A Scalpel Calms the Grief
In Defense of the Short Poem
In A Scalpel Calms the Grief, John Compton's seventh chapbook and ninth book overall, the poet makes a strong argument - using formal choice and ethereal imagery - for the value of even the shortest poem.
In the chapbook's fifth untitled poem, one of ten three-couplet poems, the poet writes, "heat hinders / the physicality." This line, on the surface, as with many of the lines in the book, seems to mean something direct, yet also ethereal and evasive, as if language itself is being described. The line also shows that the emotions in Compton's writing create heat, even without his usual use of concrete and visceral imagery. What this amounts to is a book about language and form, about ideas and limitation, and though it can be read in one short sitting, the poems linger long afterward, begging to be reread, thought about over and over, and I can't help but be excited for how this book expands Compton's experimentation into even more alien - and unbelievable - territory. You're welcome to join in on the adventure.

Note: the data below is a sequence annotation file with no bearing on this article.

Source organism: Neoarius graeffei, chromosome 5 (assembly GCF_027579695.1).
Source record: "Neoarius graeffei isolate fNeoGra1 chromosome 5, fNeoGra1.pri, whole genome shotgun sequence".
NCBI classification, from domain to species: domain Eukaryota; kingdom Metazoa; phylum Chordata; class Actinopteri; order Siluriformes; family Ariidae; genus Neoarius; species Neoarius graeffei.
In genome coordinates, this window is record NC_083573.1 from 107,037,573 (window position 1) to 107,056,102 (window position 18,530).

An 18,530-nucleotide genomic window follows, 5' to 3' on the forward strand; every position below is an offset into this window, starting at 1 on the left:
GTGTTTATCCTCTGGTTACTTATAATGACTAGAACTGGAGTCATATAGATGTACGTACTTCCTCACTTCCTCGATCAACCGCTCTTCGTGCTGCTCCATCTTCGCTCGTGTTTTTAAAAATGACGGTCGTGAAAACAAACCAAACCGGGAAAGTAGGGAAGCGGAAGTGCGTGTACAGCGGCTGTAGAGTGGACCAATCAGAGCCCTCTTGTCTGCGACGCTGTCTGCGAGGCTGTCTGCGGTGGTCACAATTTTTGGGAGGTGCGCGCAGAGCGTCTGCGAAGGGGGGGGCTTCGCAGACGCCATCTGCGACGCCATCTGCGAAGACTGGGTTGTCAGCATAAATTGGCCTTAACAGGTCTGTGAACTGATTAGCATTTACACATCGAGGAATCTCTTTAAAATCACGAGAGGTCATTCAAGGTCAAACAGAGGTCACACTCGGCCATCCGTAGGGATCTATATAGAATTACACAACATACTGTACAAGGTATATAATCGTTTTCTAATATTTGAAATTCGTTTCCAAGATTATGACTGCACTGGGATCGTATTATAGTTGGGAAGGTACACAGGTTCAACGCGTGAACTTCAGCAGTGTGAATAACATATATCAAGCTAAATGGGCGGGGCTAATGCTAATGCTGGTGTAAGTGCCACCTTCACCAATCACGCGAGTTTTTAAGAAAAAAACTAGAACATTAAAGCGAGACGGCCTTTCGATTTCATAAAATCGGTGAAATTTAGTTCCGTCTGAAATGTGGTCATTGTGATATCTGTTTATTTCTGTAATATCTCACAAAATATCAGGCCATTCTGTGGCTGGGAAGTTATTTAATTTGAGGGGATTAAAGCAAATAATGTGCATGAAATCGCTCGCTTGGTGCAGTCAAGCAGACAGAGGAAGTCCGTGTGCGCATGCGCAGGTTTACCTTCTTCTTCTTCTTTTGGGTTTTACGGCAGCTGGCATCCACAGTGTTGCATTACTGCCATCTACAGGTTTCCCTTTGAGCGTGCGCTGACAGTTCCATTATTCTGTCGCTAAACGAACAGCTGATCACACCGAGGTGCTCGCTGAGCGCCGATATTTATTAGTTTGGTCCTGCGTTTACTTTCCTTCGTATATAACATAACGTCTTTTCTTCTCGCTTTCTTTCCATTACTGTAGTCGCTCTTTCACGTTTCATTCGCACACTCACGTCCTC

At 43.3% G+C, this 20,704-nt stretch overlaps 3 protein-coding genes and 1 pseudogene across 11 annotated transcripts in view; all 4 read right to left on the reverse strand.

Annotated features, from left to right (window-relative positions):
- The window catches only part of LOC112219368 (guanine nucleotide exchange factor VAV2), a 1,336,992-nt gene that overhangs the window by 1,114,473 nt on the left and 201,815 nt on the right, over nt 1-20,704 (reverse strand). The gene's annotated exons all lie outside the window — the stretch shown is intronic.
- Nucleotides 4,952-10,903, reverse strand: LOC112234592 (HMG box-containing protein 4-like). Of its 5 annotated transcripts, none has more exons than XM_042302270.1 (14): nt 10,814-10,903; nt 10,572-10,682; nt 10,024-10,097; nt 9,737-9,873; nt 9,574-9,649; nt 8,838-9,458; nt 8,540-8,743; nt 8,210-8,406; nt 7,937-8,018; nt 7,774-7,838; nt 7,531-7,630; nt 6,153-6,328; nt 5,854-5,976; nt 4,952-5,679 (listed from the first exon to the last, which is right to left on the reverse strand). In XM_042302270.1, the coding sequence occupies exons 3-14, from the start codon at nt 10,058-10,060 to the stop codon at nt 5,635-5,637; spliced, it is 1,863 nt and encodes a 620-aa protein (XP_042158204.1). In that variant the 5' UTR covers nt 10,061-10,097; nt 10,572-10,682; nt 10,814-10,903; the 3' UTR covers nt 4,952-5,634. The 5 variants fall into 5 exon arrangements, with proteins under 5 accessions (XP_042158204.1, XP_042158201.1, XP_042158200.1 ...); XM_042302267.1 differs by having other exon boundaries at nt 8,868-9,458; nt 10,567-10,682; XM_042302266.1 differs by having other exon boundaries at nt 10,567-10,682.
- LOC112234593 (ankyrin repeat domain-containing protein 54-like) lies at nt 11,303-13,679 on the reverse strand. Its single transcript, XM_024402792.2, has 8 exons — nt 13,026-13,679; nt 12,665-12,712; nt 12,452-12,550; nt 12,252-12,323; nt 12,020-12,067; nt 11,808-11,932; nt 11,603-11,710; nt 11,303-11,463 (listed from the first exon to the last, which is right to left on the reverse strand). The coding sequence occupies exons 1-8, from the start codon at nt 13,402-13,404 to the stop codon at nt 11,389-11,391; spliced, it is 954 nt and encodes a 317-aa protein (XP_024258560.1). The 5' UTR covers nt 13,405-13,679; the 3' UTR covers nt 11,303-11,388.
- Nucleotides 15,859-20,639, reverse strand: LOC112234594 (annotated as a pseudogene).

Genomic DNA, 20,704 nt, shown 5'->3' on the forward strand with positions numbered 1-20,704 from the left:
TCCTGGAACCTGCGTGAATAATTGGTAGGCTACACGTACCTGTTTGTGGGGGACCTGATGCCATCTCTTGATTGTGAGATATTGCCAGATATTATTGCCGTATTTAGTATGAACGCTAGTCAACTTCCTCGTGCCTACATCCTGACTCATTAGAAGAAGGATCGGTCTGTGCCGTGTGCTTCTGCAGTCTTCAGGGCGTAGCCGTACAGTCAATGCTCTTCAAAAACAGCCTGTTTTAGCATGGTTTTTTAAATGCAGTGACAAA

Katie King. Review coming soon.